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Favorite Albums, 2002

(No real order implied - the numbers are just handy placeholders.)

1) the Black Keys - the Big Come Up

Label = Alive

    Dan Auerbach and Patrick Carney are conjurors of the highest order. With naught but drums and a single guitar, they call forth the spirit of the dying art of the blues - all that wailing, passionate spirit - and simultaneously make it their own. Thank goodness for the Black Keys, two white guys from Akron who break the stereotype barrier on the blues. John Lee Hooker they're not. Muddy Waters they're not. But their blues has a soul that I began to fear we'd lose when the great blues artists of yesteryear sadly passed into history. Until I saw them perform live, I had the hardest time believing that Dan Auerbach was a 20-something year old kid from Akron - just listening to this album, I could have sworn his voice was born of years of hard drinking and hard living down on the Mississippi Delta.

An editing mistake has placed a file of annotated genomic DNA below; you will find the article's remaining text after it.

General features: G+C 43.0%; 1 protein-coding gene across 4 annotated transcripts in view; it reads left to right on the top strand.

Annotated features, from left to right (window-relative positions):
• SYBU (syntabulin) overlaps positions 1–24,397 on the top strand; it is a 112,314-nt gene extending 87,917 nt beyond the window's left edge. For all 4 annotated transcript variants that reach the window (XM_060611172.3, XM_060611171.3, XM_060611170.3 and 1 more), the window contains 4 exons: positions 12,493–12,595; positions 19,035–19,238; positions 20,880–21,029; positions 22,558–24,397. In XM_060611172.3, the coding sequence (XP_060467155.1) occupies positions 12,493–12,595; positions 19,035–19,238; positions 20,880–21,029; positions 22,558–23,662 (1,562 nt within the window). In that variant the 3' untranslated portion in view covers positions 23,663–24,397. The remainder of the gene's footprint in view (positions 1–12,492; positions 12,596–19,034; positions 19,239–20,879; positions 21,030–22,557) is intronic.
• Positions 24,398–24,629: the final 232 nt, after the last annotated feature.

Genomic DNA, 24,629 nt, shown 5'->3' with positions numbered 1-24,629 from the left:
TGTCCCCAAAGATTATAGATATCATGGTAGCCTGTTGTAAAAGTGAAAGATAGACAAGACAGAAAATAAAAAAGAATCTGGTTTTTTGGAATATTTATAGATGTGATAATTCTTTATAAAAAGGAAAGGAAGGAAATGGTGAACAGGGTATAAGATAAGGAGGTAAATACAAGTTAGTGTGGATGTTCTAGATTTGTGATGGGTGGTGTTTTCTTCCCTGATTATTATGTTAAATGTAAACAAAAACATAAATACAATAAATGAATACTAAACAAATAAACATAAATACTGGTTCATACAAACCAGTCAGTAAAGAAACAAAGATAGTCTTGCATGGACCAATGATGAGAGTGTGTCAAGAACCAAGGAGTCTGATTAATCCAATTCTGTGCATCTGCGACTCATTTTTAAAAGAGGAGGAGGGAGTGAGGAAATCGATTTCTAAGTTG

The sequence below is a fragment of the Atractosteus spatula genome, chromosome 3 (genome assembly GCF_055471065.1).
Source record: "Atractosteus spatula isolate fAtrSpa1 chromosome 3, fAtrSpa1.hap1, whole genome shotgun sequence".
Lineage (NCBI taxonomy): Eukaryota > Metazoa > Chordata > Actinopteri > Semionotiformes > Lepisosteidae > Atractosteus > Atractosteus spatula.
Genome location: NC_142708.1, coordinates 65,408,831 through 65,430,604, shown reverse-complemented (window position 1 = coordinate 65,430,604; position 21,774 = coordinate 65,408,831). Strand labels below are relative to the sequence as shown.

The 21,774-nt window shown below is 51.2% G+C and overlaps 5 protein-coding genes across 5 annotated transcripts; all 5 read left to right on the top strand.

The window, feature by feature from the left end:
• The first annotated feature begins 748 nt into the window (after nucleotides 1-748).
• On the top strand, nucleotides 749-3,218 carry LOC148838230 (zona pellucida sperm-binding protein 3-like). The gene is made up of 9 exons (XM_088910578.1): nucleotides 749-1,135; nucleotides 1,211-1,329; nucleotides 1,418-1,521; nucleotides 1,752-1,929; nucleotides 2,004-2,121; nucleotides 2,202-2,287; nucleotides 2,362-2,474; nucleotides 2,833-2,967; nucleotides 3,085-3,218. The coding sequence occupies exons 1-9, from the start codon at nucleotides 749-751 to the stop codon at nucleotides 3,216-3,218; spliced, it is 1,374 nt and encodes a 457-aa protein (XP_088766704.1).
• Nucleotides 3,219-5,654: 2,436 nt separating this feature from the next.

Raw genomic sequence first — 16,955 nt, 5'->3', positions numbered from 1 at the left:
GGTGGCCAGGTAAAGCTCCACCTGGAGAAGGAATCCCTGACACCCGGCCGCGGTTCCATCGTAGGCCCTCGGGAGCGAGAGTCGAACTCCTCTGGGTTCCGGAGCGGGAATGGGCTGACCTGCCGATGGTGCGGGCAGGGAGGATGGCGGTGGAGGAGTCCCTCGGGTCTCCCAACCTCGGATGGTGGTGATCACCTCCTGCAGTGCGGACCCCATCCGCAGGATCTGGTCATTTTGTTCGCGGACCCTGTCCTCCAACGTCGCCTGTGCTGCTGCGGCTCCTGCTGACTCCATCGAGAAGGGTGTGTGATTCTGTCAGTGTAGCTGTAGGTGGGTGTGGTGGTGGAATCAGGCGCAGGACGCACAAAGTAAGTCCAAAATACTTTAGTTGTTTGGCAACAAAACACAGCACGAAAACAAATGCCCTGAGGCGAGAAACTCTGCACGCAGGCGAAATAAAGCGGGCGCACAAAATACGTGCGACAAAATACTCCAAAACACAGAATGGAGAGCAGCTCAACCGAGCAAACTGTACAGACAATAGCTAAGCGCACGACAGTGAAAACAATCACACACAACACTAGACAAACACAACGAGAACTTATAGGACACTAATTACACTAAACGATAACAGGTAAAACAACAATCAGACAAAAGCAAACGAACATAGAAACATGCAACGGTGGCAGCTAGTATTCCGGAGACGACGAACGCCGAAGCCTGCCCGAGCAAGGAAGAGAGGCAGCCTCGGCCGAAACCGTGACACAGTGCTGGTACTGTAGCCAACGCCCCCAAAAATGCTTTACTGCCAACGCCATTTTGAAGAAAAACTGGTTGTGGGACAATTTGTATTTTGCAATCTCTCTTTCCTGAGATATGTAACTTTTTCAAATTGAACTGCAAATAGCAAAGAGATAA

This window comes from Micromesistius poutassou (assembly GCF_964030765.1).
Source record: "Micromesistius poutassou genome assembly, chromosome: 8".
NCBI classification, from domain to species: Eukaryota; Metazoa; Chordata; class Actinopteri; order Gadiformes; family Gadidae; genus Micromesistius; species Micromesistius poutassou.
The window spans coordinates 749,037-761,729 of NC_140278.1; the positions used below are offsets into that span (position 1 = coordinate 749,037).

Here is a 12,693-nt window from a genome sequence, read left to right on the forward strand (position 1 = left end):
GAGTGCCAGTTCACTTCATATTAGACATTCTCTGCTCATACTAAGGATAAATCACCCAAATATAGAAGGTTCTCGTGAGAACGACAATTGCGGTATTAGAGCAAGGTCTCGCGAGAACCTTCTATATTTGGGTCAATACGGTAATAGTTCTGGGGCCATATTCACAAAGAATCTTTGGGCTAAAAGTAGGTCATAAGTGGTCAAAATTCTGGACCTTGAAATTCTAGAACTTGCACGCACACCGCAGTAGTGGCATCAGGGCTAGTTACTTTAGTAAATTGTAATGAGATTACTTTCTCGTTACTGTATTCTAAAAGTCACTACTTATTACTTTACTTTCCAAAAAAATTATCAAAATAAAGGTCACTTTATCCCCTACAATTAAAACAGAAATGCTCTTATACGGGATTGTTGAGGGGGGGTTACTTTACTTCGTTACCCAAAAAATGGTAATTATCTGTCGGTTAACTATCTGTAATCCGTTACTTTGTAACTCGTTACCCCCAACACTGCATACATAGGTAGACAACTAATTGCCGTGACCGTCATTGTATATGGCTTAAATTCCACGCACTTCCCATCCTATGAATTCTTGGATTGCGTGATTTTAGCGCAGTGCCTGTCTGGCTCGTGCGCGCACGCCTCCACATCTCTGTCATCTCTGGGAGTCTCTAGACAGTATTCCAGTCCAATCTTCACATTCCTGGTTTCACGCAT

2) Solomon Burke - Don't Give up on Me

Label = Fat Possum

    Let me make it easy for you - BUY THIS ALBUM. Why? Because you will like it. For those who don't relish in digging up dusty old records as much as I do, Solomon Burke is a soul singer who's been active since the mid-1950s, but never really got hit with limelight quite the way folks like Otis Redding, Al Green, or Marvin Gaye did. I like a lot of what he did in the mid-to-late 1960s, but this new recording is in my opinion perhaps his best - his phrasing and timbre are so expressive and tender - in a way that he was never able to attain early in his career. I know a lot of you might shy away from "soul", fearing the schlocky overproduced sound that seems to exist everywhere on modern R&B radio, but this album sounds every bit like a classic recorded years ago and only just now unearthed. Did I mention that you should buy this record? Well, you should.